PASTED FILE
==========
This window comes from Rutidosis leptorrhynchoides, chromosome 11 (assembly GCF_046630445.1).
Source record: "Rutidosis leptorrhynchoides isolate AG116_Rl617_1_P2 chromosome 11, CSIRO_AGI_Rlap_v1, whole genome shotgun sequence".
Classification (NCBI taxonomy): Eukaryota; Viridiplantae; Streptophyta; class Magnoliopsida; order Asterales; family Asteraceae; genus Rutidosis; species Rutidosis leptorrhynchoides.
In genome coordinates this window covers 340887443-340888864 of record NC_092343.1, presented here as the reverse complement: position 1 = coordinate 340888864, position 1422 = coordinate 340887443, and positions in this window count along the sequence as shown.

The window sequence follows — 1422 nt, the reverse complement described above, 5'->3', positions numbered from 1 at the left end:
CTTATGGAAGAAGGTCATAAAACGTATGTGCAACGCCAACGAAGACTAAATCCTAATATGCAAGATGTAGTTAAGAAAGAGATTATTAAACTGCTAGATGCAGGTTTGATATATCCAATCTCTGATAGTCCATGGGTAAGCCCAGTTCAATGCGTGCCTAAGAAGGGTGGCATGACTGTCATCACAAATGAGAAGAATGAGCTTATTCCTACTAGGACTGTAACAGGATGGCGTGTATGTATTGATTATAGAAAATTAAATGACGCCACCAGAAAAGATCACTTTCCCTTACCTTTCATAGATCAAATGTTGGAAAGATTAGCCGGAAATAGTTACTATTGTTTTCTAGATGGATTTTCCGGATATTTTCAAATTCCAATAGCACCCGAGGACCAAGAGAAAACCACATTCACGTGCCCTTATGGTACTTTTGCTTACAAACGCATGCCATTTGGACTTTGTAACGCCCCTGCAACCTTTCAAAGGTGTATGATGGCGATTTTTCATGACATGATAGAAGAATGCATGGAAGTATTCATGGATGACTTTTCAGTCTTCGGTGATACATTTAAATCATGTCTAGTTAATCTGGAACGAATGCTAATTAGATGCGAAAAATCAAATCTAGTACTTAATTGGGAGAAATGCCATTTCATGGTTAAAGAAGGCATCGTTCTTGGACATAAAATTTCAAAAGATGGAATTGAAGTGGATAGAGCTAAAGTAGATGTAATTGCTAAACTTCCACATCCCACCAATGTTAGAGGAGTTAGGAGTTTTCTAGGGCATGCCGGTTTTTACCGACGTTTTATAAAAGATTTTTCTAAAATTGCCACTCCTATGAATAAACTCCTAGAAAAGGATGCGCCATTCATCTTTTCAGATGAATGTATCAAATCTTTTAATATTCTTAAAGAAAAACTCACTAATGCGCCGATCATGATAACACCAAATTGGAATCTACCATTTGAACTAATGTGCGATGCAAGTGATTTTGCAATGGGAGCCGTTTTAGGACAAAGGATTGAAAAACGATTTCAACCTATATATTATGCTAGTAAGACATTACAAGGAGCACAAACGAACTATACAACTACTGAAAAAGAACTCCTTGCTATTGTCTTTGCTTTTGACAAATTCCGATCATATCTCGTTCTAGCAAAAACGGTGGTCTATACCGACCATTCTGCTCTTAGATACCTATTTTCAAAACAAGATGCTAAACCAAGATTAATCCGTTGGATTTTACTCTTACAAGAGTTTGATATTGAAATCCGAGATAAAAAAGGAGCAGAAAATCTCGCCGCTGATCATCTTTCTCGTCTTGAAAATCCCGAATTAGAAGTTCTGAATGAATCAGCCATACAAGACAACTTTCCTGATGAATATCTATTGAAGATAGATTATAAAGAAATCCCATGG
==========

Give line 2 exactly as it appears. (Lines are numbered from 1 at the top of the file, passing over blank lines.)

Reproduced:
Source record: "Rutidosis leptorrhynchoides isolate AG116_Rl617_1_P2 chromosome 11, CSIRO_AGI_Rlap_v1, whole genome shotgun sequence".